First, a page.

“Health Canada would work with the requester, in collaboration with our federal, provincial and territorial partners, to verify that strict protocols are followed,” Marriner said.

Musyj said it would be simple to drive over to Detroit or other border states and have the vaccines back in Canada within hours.

“They’ve got vaccines to burn over there,” he said. “Let’s go get them.”

Ohio, for example, is giving five vaccinated residents US$1 million each by way of a lottery. New York City is promising free fries, while New Jersey is offering a free beer to first-shot recipients.

“That just shows you what’s happening in the United States to get people vaccinated,” Musyj said.

Like us on Facebook and follow us on Twitter.

Want to support local journalism? Make a donation here.

CoronavirusUnited Statesvaccines

Just Posted

Grizzly Plaza Revitalization team. Robert Inwood (left), Bill Cameron, Fran Jenkins and Tom Lynn (creators of the bear statues). (Photo from Revelstoke Museum and Archives #10304 TR-853)
Man who redesigned downtown Revelstoke honoured with lifetime achievement award

Robert Inwood has worked on historical projects across the province

A tent housing a mobile vaccination clinic. (Interior Health/Contributed)
Second dose vaccinations accelerating throughout region: Interior Health

To date, more than 675,000 doses have been administered throughout the region

Okanagan Lake (File photo)
Thompson-Okanagan ready to welcome back tourists

The Thompson-Okanagan Tourism Association expects this summer to be a busy one

Kootenay-Columbia MP Rob Morrison. Photo courtesy Conservative Party of Canada.
MP Morrison appointed to parliamentary national security committee

Kootenay-Columbia parliamentarian one of five candidates appointed to national security committee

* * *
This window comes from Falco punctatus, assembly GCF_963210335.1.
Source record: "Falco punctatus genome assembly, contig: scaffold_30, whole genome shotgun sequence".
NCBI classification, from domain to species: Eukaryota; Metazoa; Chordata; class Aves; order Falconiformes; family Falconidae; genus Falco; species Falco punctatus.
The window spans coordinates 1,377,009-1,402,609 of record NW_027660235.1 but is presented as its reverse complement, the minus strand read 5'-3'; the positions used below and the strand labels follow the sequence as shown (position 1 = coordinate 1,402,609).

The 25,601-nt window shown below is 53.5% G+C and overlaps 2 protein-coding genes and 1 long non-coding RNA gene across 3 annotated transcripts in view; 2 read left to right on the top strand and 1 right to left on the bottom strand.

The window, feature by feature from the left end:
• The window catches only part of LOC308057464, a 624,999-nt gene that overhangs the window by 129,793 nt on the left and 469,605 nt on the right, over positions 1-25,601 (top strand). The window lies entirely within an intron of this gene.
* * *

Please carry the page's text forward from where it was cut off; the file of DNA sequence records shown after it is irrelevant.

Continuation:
(Pixabay photo)
Morning Start: Hot and cold water have different pouring sounds

Your morning start for Wednesday, June 16, 2021

Bear wanders Kelowna on June 15. (Michelle Wallace/Facebook)
Bear climbs fence, uses crosswalk in Kelowna

The bear was spotted on Baron Road Wednesday evening

This photo of the small wildfire burning above Naramata was taken at 8 p.m. on Thursday, June 17, 2021 (Monique Tamminga Western News)
BC Wildfire on scene of small wildfire above Naramata

Smoke has been showing since earlier in the day

Students in the Grade 10 entrepreneurship program at Summerland Unisus School have completed a cookbook with international recipes. (Contributed)
Summerland students create virtual international cookbook

Entrepreneurship program at Summerland Unisus School uses virtual cookbook as fundraiser

Hundreds of people, young and old, joined the three-day Walking Our Spirits Home procession, honouring residential school survivors, those who never made it home and all those affected by the institutions. Here people walk the third portion on June 13. (Martha Wickett - Salmon Arm Observer)
Walking Our Spirits Home from Kamloops provides path to healing

First Nations in and beyond Secwépemc territory join in to honour residential school survivors

Join Black Press Media and Do Some Good
Join Black Press Media and Do Some Good

Pay it Forward program supports local businesses in their community giving

More flames
Lake Country home destroyed in large blaze, 11 dogs rescued

Fire crews are responding to 10839 Hallam Drive

(Facebook/Kelowna Cabs)
Kelowna Cabs reaches tentative agreement with dispatchers union

The tentative agreement could help end the dispute between the taxi company and the dispatchers

FILE – A science class at L.A. Matheson Secondary in Surrey, B.C. on March 12, 2021. (Lauren Collins/Surrey Now Leader)
Teachers’ union wants more COVID transmission data as B.C. prepares for back-to-school

BCTF says that details will be important as province works on plan for September

Provincial health officer Dr. Bonnie Henry outlines B.C.’s COVID-19 restart plan, May 25, 2021, including larger gatherings and a possible easing of mandatory masks on July 1. (B.C. government photo)
B.C. records 120 new COVID-19 cases, second vaccines accelerating

Lower Pfizer deliveries for early July, Moderna shipments up

Most Read